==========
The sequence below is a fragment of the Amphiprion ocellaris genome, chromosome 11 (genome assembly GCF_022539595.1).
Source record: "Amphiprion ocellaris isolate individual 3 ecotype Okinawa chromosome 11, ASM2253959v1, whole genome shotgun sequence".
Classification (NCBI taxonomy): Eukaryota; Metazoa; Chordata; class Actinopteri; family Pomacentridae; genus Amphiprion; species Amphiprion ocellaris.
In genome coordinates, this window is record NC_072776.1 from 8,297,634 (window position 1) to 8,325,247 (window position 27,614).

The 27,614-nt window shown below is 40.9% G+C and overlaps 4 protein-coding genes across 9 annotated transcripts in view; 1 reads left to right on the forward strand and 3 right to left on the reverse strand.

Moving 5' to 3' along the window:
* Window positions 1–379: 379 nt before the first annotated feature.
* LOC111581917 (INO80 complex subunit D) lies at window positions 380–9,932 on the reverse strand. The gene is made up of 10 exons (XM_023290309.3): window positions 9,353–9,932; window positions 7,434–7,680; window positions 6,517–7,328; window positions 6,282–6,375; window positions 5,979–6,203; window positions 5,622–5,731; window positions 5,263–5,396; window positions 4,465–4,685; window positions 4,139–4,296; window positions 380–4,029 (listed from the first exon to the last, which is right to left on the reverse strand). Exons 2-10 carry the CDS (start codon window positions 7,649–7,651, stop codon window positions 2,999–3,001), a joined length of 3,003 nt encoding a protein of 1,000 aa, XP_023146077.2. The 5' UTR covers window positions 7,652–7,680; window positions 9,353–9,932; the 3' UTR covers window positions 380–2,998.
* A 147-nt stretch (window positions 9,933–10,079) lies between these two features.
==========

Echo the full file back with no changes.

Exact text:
The sequence below is a fragment of the Amphiprion ocellaris genome, chromosome 11 (genome assembly GCF_022539595.1).
Source record: "Amphiprion ocellaris isolate individual 3 ecotype Okinawa chromosome 11, ASM2253959v1, whole genome shotgun sequence".
Classification (NCBI taxonomy): Eukaryota; Metazoa; Chordata; class Actinopteri; family Pomacentridae; genus Amphiprion; species Amphiprion ocellaris.
In genome coordinates, this window is record NC_072776.1 from 8,297,634 (window position 1) to 8,325,247 (window position 27,614).

The 27,614-nt window shown below is 40.9% G+C and overlaps 4 protein-coding genes across 9 annotated transcripts in view; 1 reads left to right on the forward strand and 3 right to left on the reverse strand.

Moving 5' to 3' along the window:
* Window positions 1–379: 379 nt before the first annotated feature.
* LOC111581917 (INO80 complex subunit D) lies at window positions 380–9,932 on the reverse strand. The gene is made up of 10 exons (XM_023290309.3): window positions 9,353–9,932; window positions 7,434–7,680; window positions 6,517–7,328; window positions 6,282–6,375; window positions 5,979–6,203; window positions 5,622–5,731; window positions 5,263–5,396; window positions 4,465–4,685; window positions 4,139–4,296; window positions 380–4,029 (listed from the first exon to the last, which is right to left on the reverse strand). Exons 2-10 carry the CDS (start codon window positions 7,649–7,651, stop codon window positions 2,999–3,001), a joined length of 3,003 nt encoding a protein of 1,000 aa, XP_023146077.2. The 5' UTR covers window positions 7,652–7,680; window positions 9,353–9,932; the 3' UTR covers window positions 380–2,998.
* A 147-nt stretch (window positions 9,933–10,079) lies between these two features.